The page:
The Imitation Game

 “Sometimes it is the people that no one imagines anything of that do the things that no one can imagine.”

Benedict Cumberbatch shines in this biopic about the life of Alan Turing, the British genius who helped defeat Nazi Germany through his breaking of the enigma code. Helped by a group of the country’s top mathematicians, Turing must battle not only the enemy across the ocean but also the one society casts him as, due to his secret homosexuality and his inability to deal with those minds he views as inferior.

Films about this period of history often look back with nostalgia at the way the Brits rallied together, the triumph of beating the German rotters and end with a pat on the back for the Allies. But The Imitation Game, directed by Morten Tyldum and based on the book by Andrew Hodges, strikes a rather different chord.

Instead of being a film about British pride at winning the war, this film leaves a much sourer taste in the mouth – a feeling of shame at allowing Alan Turing and others like him to be forced to live their lives in secret as they did, a brave choice from a storytelling point of view and one that seems right for the story that is being told.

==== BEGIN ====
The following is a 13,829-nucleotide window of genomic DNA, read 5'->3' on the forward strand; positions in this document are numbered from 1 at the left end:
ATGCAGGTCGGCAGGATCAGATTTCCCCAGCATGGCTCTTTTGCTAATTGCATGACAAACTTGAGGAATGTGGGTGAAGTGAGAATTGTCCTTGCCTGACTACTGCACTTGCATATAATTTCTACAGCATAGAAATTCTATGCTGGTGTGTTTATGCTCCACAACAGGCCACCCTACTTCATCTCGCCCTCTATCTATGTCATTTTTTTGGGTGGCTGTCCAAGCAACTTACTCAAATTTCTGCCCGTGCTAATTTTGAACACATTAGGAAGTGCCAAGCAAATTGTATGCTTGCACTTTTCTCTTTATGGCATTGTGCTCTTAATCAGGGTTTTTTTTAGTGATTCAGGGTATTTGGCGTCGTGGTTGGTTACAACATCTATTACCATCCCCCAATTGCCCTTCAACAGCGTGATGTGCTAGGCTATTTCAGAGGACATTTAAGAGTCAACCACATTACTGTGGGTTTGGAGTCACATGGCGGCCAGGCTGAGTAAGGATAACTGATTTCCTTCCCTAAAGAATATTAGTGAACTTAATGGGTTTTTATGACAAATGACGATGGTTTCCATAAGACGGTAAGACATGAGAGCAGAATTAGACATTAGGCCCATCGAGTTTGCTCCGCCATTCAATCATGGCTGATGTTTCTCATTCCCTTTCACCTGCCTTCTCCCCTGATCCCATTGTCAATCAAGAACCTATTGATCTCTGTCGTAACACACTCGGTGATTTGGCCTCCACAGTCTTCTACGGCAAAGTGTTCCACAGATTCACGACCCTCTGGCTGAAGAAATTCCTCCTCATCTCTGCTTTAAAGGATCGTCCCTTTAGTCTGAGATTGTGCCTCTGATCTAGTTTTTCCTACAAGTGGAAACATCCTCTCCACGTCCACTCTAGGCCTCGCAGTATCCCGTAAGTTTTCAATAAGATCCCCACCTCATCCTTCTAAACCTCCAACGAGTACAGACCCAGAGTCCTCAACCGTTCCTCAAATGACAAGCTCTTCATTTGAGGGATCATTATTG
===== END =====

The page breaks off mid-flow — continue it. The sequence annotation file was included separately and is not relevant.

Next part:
With a narrative that flits between three different times in Turing’s life – his school days, his time as a cryptanalyst at Bletchley Park and his arrest for indecency in the 1950s – the film manages not to be weighed down by the non-linear storytelling as The Railway Man did. Instead what we get is a comprehensive look at the life of a man sidelined by society for not being like everybody else. As well as Cumberbatch’s moving and transformative performance, Alex Lawther, portraying the young Turing, gives a beautiful performance, managing to emulate the elements of Cumberbatch’s performance perfectly.

However it is an impossibly British biopic, with a seemingly British approach to Turing’s homosexuality – although it is referenced throughout the film his real feelings are never talked about in a frank and honest way as one might hope. Keira Knightley does well with an underwritten role, one that The Guardian has referenced as historically innacurate in their Reel History series. But I can’t help but feel this is irrelevant. There are many details in the film which may not be completely true to form but the story of his life that is presented raises the most important points; Alan Turing helped save millions of lives during World War Two, in complete secret, and was rewarded by the British government with punishment and chemical castration. That is the important story being told here, rather than the ins and outs of who Turing did or didn’t know.

I saw this film at the Peckhamplex cinema, a wonderful independent cinema which shows a wide range of films at only a fiver a go. In these times of £20 3D cinema trips, head down to Peckham and show my new favourite cinema your support.